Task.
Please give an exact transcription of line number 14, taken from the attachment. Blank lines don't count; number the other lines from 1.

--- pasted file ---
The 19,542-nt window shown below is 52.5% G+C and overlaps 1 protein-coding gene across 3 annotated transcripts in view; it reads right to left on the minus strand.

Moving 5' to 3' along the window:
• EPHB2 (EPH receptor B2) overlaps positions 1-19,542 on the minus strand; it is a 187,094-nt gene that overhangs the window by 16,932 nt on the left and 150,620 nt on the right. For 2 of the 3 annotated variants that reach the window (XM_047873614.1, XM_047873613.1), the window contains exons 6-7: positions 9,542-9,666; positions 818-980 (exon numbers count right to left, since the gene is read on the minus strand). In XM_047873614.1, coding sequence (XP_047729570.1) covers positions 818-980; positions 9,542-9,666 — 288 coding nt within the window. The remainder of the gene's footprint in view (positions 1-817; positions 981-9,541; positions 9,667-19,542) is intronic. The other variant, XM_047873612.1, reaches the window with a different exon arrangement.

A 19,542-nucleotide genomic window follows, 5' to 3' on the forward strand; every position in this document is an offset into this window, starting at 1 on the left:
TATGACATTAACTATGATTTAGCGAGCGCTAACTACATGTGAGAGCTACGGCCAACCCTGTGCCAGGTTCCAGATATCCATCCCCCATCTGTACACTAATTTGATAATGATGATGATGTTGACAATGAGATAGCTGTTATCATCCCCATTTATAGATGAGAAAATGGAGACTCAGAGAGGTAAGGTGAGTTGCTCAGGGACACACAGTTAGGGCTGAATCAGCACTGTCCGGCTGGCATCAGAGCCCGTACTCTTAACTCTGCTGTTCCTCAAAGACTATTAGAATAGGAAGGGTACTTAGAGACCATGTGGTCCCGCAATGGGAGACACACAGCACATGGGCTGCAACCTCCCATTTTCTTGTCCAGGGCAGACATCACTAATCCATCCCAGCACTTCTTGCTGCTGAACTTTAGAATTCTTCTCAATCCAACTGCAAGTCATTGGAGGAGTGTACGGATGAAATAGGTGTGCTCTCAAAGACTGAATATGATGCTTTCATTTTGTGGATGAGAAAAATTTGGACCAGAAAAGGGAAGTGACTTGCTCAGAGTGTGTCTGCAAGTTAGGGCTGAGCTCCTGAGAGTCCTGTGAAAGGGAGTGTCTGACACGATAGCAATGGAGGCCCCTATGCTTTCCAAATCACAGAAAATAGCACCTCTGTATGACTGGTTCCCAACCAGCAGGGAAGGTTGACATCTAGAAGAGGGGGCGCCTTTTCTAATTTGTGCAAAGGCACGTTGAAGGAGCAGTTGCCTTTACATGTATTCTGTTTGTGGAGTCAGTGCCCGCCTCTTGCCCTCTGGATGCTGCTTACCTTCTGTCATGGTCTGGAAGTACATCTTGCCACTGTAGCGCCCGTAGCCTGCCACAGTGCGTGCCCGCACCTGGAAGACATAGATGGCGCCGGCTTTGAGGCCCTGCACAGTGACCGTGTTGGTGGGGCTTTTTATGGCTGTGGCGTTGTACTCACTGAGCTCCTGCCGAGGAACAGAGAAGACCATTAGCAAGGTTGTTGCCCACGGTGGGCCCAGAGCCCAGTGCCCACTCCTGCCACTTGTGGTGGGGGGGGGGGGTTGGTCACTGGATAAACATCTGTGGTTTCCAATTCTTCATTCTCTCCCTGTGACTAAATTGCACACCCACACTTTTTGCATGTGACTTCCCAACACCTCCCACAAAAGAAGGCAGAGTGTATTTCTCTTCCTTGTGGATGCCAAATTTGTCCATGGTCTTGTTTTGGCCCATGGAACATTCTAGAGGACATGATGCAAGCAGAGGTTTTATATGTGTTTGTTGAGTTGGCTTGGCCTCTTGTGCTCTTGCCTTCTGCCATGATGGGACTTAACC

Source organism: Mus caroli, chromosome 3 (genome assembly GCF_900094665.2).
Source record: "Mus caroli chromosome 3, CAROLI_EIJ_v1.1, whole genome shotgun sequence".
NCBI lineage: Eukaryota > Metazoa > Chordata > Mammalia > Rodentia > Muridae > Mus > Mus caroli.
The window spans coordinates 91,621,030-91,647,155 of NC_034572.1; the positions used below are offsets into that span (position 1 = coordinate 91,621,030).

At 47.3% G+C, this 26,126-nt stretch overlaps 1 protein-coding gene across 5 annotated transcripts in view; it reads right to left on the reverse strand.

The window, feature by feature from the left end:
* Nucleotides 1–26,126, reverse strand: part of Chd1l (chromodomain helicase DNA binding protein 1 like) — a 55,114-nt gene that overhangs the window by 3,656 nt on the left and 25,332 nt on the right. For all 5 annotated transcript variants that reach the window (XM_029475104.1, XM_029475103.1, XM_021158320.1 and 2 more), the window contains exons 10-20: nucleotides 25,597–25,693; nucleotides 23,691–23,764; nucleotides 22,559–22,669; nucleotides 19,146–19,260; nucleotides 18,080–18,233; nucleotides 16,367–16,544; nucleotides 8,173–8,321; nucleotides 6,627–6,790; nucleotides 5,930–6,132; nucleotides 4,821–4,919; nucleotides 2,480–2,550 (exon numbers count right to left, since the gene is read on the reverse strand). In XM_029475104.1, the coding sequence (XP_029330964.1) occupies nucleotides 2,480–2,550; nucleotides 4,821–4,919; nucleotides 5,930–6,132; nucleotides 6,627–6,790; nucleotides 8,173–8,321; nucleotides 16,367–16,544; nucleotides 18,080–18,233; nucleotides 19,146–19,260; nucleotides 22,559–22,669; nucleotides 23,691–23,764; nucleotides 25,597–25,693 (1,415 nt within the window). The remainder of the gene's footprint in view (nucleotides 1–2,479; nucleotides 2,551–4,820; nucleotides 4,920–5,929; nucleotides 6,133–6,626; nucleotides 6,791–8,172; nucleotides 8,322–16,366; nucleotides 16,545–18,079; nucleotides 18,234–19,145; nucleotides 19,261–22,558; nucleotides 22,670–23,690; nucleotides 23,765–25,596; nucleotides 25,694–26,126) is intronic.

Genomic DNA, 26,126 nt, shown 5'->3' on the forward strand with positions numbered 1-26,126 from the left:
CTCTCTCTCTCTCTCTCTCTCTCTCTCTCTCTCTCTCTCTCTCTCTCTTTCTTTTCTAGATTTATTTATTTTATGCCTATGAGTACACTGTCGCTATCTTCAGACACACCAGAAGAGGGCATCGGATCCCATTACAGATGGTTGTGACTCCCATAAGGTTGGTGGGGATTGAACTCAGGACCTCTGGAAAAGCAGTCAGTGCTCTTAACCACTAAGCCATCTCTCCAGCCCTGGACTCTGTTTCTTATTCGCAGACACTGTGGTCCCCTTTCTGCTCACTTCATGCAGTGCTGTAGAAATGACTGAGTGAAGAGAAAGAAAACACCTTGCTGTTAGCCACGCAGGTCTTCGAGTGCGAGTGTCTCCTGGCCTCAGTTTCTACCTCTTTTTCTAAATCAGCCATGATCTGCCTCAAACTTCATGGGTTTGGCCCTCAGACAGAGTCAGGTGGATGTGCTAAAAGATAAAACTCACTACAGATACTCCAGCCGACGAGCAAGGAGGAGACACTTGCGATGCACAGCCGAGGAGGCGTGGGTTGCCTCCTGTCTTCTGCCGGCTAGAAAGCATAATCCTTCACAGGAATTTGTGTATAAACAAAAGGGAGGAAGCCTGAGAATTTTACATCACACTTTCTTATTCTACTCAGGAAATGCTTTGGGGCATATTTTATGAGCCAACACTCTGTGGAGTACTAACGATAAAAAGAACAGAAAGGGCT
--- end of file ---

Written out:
CTCTCTCTCTCTCTCTCTCTCTCTCTCTCTCTCTCTCTCTCTCTCTCTTTCTTTTCTAGATTTATTTATTTTATGCCTATGAGTACACTGTCGCTATCTTCAGACACACCAGAAGAGGGCATCGGATCCCATTACAGATGGTTGTGACTCCCATAAGGTTGGTGGGGATTGAACTCAGGACCTCTGGAAAAGCAGTCAGTGCTCTTAACCACTAAGCCATCTCTCCAGCCCTGGACTCTGTTTCTTATTCGCAGACACTGTGGTCCCCTTTCTGCTCACTTCATGCAGTGCTGTAGAAATGACTGAGTGAAGAGAAAGAAAACACCTTGCTGTTAGCCACGCAGGTCTTCGAGTGCGAGTGTCTCCTGGCCTCAGTTTCTACCTCTTTTTCTAAATCAGCCATGATCTGCCTCAAACTTCATGGGTTTGGCCCTCAGACAGAGTCAGGTGGATGTGCTAAAAGATAAAACTCACTACAGATACTCCAGCCGACGAGCAAGGAGGAGACACTTGCGATGCACAGCCGAGGAGGCGTGGGTTGCCTCCTGTCTTCTGCCGGCTAGAAAGCATAATCCTTCACAGGAATTTGTGTATAAACAAAAGGGAGGAAGCCTGAGAATTTTACATCACACTTTCTTATTCTACTCAGGAAATGCTTTGGGGCATATTTTATGAGCCAACACTCTGTGGAGTACTAACGATAAAAAGAACAGAAAGGGCT